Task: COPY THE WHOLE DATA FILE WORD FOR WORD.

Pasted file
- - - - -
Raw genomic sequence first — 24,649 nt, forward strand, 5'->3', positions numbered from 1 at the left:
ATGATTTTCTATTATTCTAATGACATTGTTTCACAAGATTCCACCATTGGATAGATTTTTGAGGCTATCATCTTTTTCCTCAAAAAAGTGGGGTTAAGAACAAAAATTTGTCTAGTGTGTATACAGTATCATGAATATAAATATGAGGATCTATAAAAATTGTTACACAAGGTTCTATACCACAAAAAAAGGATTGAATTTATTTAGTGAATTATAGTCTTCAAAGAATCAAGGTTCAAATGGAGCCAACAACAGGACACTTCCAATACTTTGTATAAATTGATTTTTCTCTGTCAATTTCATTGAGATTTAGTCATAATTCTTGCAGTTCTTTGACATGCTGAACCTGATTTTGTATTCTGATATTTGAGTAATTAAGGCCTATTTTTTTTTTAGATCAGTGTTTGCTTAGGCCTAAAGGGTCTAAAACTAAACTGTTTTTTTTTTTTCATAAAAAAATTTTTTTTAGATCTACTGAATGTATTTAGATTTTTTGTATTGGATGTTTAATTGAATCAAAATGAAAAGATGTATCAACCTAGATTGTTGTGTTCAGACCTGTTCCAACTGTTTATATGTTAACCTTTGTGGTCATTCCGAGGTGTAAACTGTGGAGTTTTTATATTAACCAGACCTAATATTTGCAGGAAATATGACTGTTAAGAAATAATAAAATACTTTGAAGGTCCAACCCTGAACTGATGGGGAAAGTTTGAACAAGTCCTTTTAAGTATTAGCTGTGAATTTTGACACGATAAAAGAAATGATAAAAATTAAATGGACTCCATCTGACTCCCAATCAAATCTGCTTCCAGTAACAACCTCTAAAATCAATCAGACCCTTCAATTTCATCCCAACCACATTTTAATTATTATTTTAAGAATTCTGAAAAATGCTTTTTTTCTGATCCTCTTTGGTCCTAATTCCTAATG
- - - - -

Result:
Raw genomic sequence first — 24,649 nt, forward strand, 5'->3', positions numbered from 1 at the left:
ATGATTTTCTATTATTCTAATGACATTGTTTCACAAGATTCCACCATTGGATAGATTTTTGAGGCTATCATCTTTTTCCTCAAAAAAGTGGGGTTAAGAACAAAAATTTGTCTAGTGTGTATACAGTATCATGAATATAAATATGAGGATCTATAAAAATTGTTACACAAGGTTCTATACCACAAAAAAAGGATTGAATTTATTTAGTGAATTATAGTCTTCAAAGAATCAAGGTTCAAATGGAGCCAACAACAGGACACTTCCAATACTTTGTATAAATTGATTTTTCTCTGTCAATTTCATTGAGATTTAGTCATAATTCTTGCAGTTCTTTGACATGCTGAACCTGATTTTGTATTCTGATATTTGAGTAATTAAGGCCTATTTTTTTTTTAGATCAGTGTTTGCTTAGGCCTAAAGGGTCTAAAACTAAACTGTTTTTTTTTTTTCATAAAAAAATTTTTTTTAGATCTACTGAATGTATTTAGATTTTTTGTATTGGATGTTTAATTGAATCAAAATGAAAAGATGTATCAACCTAGATTGTTGTGTTCAGACCTGTTCCAACTGTTTATATGTTAACCTTTGTGGTCATTCCGAGGTGTAAACTGTGGAGTTTTTATATTAACCAGACCTAATATTTGCAGGAAATATGACTGTTAAGAAATAATAAAATACTTTGAAGGTCCAACCCTGAACTGATGGGGAAAGTTTGAACAAGTCCTTTTAAGTATTAGCTGTGAATTTTGACACGATAAAAGAAATGATAAAAATTAAATGGACTCCATCTGACTCCCAATCAAATCTGCTTCCAGTAACAACCTCTAAAATCAATCAGACCCTTCAATTTCATCCCAACCACATTTTAATTATTATTTTAAGAATTCTGAAAAATGCTTTTTTTCTGATCCTCTTTGGTCCTAATTCCTAATG